^ abWainscott DB, Little SP, Yin T, Tu Y, Rocco VP, He JX, Nelson DL (January 2007). "Pharmacologic characterization of the cloned human trace amine-associated receptor1 (TAAR1) and evidence for species differences with the rat TAAR1". The Journal of Pharmacology and Experimental Therapeutics320 (1): 475–85. doi:10.1124/jpet.106.112532. PMID17038507. Several series of substituted phenylethylamines were investigated for activity at the human TAAR1 (Table 2). A surprising finding was the potency of phenylethylamines with substituents at the phenyl C2 position relative to their respective C4-substituted congeners. In each case, except for the hydroxyl substituent, the C2-substituted compound had 8- to 27-fold higher potency than the C4-substituted compound. The C3-substituted compound in each homologous series was typically 2- to 5-fold less potent than the 2-substituted compound, except for the hydroxyl substituent. The most potent of the 2-substituted phenylethylamines was 2-chloro-β-PEA, followed by 2-fluoro-β-PEA, 2-bromo-β-PEA, 2-methoxy-β-PEA, 2-methyl-β-PEA, and then 2-hydroxy-β-PEA.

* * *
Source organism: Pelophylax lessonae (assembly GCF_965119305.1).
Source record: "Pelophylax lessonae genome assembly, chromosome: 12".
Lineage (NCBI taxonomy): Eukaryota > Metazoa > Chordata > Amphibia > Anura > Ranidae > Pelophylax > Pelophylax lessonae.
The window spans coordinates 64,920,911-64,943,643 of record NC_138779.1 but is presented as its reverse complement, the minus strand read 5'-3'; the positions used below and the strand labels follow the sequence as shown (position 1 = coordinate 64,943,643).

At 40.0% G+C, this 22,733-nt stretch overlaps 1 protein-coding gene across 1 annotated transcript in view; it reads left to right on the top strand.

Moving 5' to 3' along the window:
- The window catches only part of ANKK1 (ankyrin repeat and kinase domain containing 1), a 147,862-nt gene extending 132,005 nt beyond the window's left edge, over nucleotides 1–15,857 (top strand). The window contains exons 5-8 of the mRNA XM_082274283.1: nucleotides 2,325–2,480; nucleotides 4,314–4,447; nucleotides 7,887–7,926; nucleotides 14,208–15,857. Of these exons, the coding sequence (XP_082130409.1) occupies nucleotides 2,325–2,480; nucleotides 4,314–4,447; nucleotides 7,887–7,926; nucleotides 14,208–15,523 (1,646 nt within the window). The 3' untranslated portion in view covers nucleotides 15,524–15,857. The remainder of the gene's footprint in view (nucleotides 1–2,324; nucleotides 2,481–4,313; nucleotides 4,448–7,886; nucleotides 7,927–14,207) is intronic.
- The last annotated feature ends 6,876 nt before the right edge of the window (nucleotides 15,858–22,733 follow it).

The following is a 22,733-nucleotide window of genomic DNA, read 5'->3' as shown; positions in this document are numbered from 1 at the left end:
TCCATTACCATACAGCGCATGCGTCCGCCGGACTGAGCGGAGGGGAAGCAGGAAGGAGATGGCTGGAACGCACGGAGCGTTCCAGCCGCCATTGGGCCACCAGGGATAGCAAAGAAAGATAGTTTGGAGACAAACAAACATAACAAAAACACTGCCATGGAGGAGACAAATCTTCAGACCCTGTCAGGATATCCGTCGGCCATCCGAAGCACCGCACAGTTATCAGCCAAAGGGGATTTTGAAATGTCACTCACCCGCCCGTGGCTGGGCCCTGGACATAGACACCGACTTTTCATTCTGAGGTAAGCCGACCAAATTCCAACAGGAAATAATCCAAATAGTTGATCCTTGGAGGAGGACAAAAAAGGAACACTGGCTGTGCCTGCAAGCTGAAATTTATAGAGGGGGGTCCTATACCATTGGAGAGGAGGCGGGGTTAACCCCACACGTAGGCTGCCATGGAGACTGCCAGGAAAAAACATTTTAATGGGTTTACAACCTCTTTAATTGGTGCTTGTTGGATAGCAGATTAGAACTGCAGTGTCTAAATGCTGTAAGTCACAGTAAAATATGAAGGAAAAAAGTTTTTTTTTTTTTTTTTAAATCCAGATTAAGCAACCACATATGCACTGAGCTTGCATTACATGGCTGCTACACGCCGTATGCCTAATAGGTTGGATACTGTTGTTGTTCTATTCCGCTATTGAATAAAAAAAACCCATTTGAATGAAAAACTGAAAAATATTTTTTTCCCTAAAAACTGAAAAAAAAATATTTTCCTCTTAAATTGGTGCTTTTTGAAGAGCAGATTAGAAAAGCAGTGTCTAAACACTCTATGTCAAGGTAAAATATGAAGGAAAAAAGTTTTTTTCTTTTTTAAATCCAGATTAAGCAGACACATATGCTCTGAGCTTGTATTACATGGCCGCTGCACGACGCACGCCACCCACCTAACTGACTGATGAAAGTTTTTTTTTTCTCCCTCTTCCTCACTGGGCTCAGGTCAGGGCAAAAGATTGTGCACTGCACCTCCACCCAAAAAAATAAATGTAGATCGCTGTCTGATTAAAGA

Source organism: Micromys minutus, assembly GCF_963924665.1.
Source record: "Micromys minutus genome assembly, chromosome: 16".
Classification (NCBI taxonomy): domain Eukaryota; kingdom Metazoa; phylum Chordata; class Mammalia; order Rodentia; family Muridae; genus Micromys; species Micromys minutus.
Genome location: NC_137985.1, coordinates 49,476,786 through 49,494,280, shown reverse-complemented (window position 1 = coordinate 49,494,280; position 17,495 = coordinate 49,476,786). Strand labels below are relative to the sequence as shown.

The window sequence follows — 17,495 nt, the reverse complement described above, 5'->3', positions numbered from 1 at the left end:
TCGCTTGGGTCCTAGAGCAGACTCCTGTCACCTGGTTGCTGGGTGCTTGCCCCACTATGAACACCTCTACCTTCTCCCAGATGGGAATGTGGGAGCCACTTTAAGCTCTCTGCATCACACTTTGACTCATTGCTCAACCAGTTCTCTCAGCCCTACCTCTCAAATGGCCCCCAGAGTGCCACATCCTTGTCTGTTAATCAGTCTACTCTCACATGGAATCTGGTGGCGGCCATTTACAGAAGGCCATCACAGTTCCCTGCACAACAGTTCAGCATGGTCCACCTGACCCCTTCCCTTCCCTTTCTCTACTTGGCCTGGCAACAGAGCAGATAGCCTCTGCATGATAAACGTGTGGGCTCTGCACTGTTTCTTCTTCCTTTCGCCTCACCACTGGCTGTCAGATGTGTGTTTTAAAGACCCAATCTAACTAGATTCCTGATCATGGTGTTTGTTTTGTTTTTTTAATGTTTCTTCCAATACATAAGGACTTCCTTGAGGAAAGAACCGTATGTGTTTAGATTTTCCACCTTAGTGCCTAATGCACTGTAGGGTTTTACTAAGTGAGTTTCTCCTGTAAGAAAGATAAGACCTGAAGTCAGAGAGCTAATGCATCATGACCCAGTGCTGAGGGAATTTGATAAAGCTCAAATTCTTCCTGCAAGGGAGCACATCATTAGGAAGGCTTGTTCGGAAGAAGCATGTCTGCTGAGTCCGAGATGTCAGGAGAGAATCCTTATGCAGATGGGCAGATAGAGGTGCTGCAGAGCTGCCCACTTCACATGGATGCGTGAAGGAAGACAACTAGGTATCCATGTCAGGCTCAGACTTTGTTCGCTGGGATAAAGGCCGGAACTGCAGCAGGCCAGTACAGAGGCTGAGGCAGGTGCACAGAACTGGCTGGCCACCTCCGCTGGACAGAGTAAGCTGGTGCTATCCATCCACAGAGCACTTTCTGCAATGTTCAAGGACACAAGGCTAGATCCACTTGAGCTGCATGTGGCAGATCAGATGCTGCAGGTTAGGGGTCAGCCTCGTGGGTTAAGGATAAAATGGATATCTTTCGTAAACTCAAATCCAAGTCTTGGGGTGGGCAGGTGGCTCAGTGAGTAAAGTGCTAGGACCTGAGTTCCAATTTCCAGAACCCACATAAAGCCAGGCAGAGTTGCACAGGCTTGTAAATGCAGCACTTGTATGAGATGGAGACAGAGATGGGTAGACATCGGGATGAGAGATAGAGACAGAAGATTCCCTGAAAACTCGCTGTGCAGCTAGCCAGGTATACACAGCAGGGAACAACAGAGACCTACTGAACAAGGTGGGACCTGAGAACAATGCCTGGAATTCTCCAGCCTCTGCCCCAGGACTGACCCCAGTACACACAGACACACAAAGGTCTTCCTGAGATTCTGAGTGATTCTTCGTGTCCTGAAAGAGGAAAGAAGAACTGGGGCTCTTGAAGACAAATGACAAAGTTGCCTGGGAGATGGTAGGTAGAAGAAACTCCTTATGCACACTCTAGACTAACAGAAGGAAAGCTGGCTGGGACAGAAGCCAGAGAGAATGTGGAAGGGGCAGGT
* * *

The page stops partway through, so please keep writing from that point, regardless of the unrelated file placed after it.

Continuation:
The effect of β-carbon substitution on the phenylethylamine side chain was also investigated (Table 3). A β-methyl substituent was well tolerated compared with β-PEA. In fact, S-(–)-β-methyl-β-PEA was as potent as β-PEA at human TAAR1. β-Hydroxyl substitution was, however, not tolerated compared with β-PEA. In both cases of β-substitution, enantiomeric selectivity was demonstrated.
In contrast to a methyl substitution on the β-carbon, an α-methyl substitution reduced potency by ∼10-fold for d-amphetamine and 16-fold for l-amphetamine relative to β-PEA (Table 4). N-Methyl substitution was fairly well tolerated; however, N,N-dimethyl substitution was not.